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The Forum > Article Comments > Punish Greens fraudsters > Comments

Punish Greens fraudsters : Comments

By Julie Novak, published 14/1/2013

The Moylan affair is a white-collar extension of systematic attempts by extremists to sabotage the mining sector, just as they have done to the native forest industry.

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I don't know if the author has noticed it has been a tiny bit warm lately. Perhaps we should burn less coal and save the forests.
Posted by Taswegian, Monday, 14 January 2013 8:32:43 AM
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Ah, the irony.

A completely over-the-top, almost hysterical reaction to a fairly silly stunt.

Think for a moment of an alternative scenario. The journalist receives the "press release", and either a) recognizes it instantly for the fraud that it is, or b) makes a single, simple, fact-checking phone call. The story - because journalists need stories just as much as obscure activists need the oxygen of publicity to feed their ego - would then be nothing more than a ten-centimeter filler at the bottom of page seven.

But for the panic that exists in the mainstream media in their fight for relevance in the age of instant news and dissemination-by-social-media, this would be a non-story.

Unfortunately, it has set the tut-tutters into an orgy of self-righteous finger-wagging, using half-truths and exaggeration as their only weapons.

"The fall in share price effectively wiped about $314 million from the value of Whitehaven, a significant blow for many shareholders with a stake in the company."

Ummm... Ms Novak, when requoted after the exchange-enforced trading halt, the shares returned to within two cents of their pre-hoax price. There is no evidence that any pensioners suffered, only the clients of a couple of stockbrokers who, like the journalists, failed in their due diligence. If fingers are to be pointed and wagged, surely these reptiles should be first up against the wall for failing in their duty of care to their clients.

And what about the smarties who picked up the shares at a discount, benefitting their own set of little old ladies and their pensions? What should be our reaction to them? Should they be excoriated for taking advantage of an obvious howler, or praised for being smart enough to spot an opportunity that justified their obscene salaries?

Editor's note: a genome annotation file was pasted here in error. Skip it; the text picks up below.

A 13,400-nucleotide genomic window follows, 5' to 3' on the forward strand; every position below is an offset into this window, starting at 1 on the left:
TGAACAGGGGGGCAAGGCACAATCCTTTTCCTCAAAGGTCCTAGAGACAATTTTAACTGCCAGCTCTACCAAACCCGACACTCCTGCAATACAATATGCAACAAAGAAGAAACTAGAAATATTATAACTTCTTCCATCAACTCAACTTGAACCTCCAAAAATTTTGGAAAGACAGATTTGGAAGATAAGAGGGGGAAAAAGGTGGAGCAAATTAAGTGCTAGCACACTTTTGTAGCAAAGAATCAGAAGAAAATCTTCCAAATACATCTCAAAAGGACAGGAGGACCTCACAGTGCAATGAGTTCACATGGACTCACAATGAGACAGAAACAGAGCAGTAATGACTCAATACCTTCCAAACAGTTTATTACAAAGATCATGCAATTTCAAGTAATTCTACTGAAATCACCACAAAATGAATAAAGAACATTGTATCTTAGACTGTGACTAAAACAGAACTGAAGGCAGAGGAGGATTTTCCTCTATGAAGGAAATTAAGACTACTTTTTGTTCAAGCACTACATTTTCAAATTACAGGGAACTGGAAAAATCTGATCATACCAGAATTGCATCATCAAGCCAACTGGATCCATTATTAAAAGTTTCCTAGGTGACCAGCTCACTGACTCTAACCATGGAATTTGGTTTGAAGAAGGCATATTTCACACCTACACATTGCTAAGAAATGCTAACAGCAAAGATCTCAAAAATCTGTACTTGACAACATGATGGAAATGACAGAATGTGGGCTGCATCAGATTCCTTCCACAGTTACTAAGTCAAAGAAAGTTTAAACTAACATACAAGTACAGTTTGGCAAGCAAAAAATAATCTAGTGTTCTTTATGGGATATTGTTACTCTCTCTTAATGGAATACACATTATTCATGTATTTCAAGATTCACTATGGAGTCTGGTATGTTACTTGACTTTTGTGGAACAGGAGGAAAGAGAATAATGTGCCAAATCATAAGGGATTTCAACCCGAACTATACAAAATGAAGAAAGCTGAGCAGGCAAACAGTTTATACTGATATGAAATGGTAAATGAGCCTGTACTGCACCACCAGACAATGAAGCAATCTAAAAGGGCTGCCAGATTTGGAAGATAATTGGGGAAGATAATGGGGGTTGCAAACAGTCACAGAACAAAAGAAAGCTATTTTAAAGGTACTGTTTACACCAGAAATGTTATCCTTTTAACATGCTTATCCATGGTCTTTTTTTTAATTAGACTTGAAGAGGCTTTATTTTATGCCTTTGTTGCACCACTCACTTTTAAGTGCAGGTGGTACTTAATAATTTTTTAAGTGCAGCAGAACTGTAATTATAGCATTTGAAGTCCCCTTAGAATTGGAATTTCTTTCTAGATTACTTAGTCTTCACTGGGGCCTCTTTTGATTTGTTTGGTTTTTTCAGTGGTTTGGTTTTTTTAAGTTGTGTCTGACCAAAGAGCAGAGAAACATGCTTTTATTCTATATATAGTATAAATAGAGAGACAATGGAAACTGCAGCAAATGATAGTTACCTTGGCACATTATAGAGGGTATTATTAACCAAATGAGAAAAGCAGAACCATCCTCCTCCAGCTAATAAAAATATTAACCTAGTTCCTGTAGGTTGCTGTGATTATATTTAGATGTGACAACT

They are after all two sides of exactly the same coin.

Personally, I blame the journalists. In their panic not to be outdone in the news stakes, they knee-jerked an unchecked "fact" into the media. Surely, in the sober light of day, it is they who should be pilloried, not an insignificant little fellow with a God-complex?
Posted by Pericles, Monday, 14 January 2013 9:05:43 AM
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The author of this rant is a research fellow at the Institute of Public Affairs. This is a right wing, corporate funded think tank. It has a history of denying the science of climate change and other environmental issues. A full report on them, with links, can be found here:
http://www.sourcewatch.org/index.php?title=Institute_of_Public_Affairs

The fossil fuel industry and its lobbyists are making the world uninhabitable. They have deliberately stopped action on decarbonising the economy for decades as it would interfere with their profits. As James Hansen, head of NASA's Goddard Institute of Space Studies said to the US congress in 2008:

''CEOs of fossil energy companies know what they are doing and are aware of long-term consequences of continued business as usual. In my opinion, these CEOs should be tried for high crimes against humanity and nature.''

Let's put the right people in the dock - CEOs.
Posted by lillian, Monday, 14 January 2013 9:06:00 AM
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I wonder if Moylan or her associates bought shares when they bottomed?Now that would be fraud.
Posted by Arjay, Monday, 14 January 2013 9:10:59 AM
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Well lillian, James Hansen LOL. Google "James Hansen fraud".
Posted by Atman, Monday, 14 January 2013 9:20:22 AM
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Atman,

This is much more interesting:

http://www.columbia.edu/~jeh1/mailings/2012/20120803_DicePopSci.pdf
Posted by Poirot, Monday, 14 January 2013 10:00:32 AM
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